Search Results: "Francisco X. Mora"


BOOK REVIEW

CHILDREN'S
Released: May 1, 2008

"Mora's softly colored realistic watercolors nicely complement this laugh-worthy story of innovation and trickery. (glossary, author's note) (Picture book/folklore. 5-10)"
Birdsong lulls the people on the isle of Luzon to sleep each night, because the birds practice their music in an abandoned house atop Mount Pinatubo and the evening breeze carries the sweet noise down. Read full book review >

BOOK REVIEW

ANIMALS
Released: May 1, 1996

"Bought the farm'' is, of course, a gallows-humor euphemism for death, but the death of a former way of life turns out happily indeed, in a perfect read-aloud book. (Picture book. 5+)"
A tongue-in-cheek, witty text with pictures that illustrate more than amplify how one ``great Indian chief and his great Indian wife'' triumph over a tricky government relocation policy. Read full book review >

BOOK REVIEW

LISTEN TO THE DESERT/OYE AL DESIERTO by Pat Mora
ANIMALS
Released: April 18, 1994

"An attractive book for introducing the desert- -and a second language—to young children. (Picture book. 2-7)"
A very simple text, with each line (``Listen to coyote call, ar-ar-aooo, ar-ar-aooo/El coyote canta, ah£££, ah£££, ah£££''; ``Listen to the wind spin, zoom, zoom, zoom...'') repeated twice in English plus twice in Spanish, becomes a rhythmic, lyrical bilingual chant suggesting the onomatopoeic powers of both tongues. Read full book review >

BOOK REVIEW

THE WILD HUNT by Jane Yolen
Released: May 1, 1995

"The language can't sustain the book's dreamlike qualities, and its few bright flourishes get buried. (Fiction. 10+)"
A gruesome fantasy, as cold and disturbing as a blood-stained suit of armor in a field of wildflowers. Read full book review >

BOOK REVIEW

CHILDREN'S
Released: May 1, 2005

"Includes both English and Spanish versions of the poems. (Poetry. 7-11)"
In these free verse, mostly unpunctuated poems, Alarcón explores the world of both sleeping and waking dreams and his hope for a better world of tolerance and peace. Read full book review >

BOOK REVIEW

CHILDREN'S
Released: Aug. 1, 1998

"Ideal for summer story hours or warm reminiscing all winter long. (Picture book/poetry. 4-8)"
With the alternate title, Del Ombligo de la Luna y otros poemas de verano, this exuberant collection, in both English and Spanish, is illustrated in bold, brilliant swathes of color that recall Mexican folk art and textiles. Read full book review >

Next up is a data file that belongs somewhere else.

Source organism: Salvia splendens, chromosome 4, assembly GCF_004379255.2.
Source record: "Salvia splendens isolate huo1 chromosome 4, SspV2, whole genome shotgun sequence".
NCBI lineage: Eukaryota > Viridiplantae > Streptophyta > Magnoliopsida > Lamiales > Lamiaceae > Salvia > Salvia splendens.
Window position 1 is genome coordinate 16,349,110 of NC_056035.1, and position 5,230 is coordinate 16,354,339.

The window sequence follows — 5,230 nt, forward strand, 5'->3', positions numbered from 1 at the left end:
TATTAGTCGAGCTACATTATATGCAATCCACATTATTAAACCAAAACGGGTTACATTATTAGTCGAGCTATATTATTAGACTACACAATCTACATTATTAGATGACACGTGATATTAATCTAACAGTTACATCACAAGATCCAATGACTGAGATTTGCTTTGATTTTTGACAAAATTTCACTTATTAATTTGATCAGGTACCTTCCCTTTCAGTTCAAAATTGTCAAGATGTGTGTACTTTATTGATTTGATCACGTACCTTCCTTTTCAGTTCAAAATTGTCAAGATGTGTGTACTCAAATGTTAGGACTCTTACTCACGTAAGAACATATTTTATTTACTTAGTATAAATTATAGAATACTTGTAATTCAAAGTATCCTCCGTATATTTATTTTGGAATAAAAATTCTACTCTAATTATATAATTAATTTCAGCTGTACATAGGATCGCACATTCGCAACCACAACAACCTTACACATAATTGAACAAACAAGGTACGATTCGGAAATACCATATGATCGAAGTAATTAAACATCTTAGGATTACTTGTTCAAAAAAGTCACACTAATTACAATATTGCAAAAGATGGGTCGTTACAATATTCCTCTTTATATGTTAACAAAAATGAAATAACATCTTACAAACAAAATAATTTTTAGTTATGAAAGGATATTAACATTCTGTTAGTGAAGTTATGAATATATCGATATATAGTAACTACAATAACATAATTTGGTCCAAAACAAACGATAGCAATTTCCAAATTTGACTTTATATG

BOOK REVIEW

Released: April 1, 1997

"An accessible, open-hearted collection."
An energetic cast of characters in 20 short, freely styled poems in both English and Spanish help readers "see everything for the first time." Read full book review >

BOOK REVIEW

FICTION
Released: March 1, 2010

"Yet it will be a hard-hearted reader indeed who fails to root for the tentative unfurling of this unusual friendship or closes the book without a renewed appreciation for life's ephemeral beauty. (Fiction. YA)"
An ambitious bildungsroman tackles the Big Issues: love, life and death. Read full book review >

BOOK REVIEW

IRISES by Francisco X. Stork
FICTION
Released: Jan. 1, 2012

"At times the family dynamics and symbolism seem forced, but there is plenty of poignancy in questions of faith that are raised. (Fiction. 14 & up)"
Two sisters in El Paso face weighty decisions following their father's sudden death. Read full book review >

BOOK REVIEW

DISAPPEARED by Francisco X. Stork
YOUNG ADULT
Released: Sept. 26, 2017

"A tense thriller elevated by Stork's nuanced writing and empathy for every character, including the villains—superb. (Thriller. 12-adult)"
Sara Zapata and her brother, Emiliano, do their best to survive with their integrity intact while their beloved Juárez is overrun and endangered by a web of criminals that even involve the police and local government officials. Read full book review >

BOOK REVIEW

MARCELO IN THE REAL WORLD by Francisco X. Stork
FICTION
Released: March 1, 2009

"Making good on the promise of his Way of the Jaguar (2000), Stork delivers a powerful tale populated by appealing (and decidedly unappealing) characters and rich in emotional nuance. (Fiction. YA)"
In what turns out to be considerably more than just another tale told by an intelligent narrator with a spectrum disorder, 17-year-old Marcelo Sandoval gets a life-changing taste of the "real world" when he's forced to take a summer job in his father's law firm. Read full book review >